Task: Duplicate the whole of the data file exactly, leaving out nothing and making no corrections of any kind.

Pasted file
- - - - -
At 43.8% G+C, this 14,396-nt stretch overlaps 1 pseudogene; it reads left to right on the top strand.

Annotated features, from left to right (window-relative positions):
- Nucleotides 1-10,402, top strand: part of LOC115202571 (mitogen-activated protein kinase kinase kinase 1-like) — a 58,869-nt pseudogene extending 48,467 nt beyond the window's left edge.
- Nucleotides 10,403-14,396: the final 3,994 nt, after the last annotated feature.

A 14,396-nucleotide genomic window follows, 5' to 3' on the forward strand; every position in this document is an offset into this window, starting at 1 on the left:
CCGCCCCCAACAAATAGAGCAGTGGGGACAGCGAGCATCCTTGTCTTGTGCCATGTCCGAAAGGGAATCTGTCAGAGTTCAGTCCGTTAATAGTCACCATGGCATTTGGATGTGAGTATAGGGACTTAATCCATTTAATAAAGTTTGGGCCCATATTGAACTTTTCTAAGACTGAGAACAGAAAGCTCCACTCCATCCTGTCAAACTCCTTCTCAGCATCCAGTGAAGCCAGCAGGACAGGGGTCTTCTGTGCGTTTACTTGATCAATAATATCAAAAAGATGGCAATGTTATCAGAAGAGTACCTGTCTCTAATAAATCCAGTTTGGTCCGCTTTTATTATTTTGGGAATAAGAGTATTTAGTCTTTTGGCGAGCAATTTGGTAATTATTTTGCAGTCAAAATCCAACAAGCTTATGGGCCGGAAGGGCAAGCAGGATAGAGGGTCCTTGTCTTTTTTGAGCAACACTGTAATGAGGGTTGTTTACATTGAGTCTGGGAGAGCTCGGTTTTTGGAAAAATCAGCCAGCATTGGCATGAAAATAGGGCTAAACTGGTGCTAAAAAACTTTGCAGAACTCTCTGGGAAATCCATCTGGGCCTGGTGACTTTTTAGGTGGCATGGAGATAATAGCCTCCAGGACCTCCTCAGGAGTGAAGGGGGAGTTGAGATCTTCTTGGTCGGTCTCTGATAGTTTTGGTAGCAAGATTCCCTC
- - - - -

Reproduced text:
At 43.8% G+C, this 14,396-nt stretch overlaps 1 pseudogene; it reads left to right on the top strand.

Annotated features, from left to right (window-relative positions):
- Nucleotides 1-10,402, top strand: part of LOC115202571 (mitogen-activated protein kinase kinase kinase 1-like) — a 58,869-nt pseudogene extending 48,467 nt beyond the window's left edge.
- Nucleotides 10,403-14,396: the final 3,994 nt, after the last annotated feature.

A 14,396-nucleotide genomic window follows, 5' to 3' on the forward strand; every position in this document is an offset into this window, starting at 1 on the left:
CCGCCCCCAACAAATAGAGCAGTGGGGACAGCGAGCATCCTTGTCTTGTGCCATGTCCGAAAGGGAATCTGTCAGAGTTCAGTCCGTTAATAGTCACCATGGCATTTGGATGTGAGTATAGGGACTTAATCCATTTAATAAAGTTTGGGCCCATATTGAACTTTTCTAAGACTGAGAACAGAAAGCTCCACTCCATCCTGTCAAACTCCTTCTCAGCATCCAGTGAAGCCAGCAGGACAGGGGTCTTCTGTGCGTTTACTTGATCAATAATATCAAAAAGATGGCAATGTTATCAGAAGAGTACCTGTCTCTAATAAATCCAGTTTGGTCCGCTTTTATTATTTTGGGAATAAGAGTATTTAGTCTTTTGGCGAGCAATTTGGTAATTATTTTGCAGTCAAAATCCAACAAGCTTATGGGCCGGAAGGGCAAGCAGGATAGAGGGTCCTTGTCTTTTTTGAGCAACACTGTAATGAGGGTTGTTTACATTGAGTCTGGGAGAGCTCGGTTTTTGGAAAAATCAGCCAGCATTGGCATGAAAATAGGGCTAAACTGGTGCTAAAAAACTTTGCAGAACTCTCTGGGAAATCCATCTGGGCCTGGTGACTTTTTAGGTGGCATGGAGATAATAGCCTCCAGGACCTCCTCAGGAGTGAAGGGGGAGTTGAGATCTTCTTGGTCGGTCTCTGATAGTTTTGGTAGCAAGATTCCCTC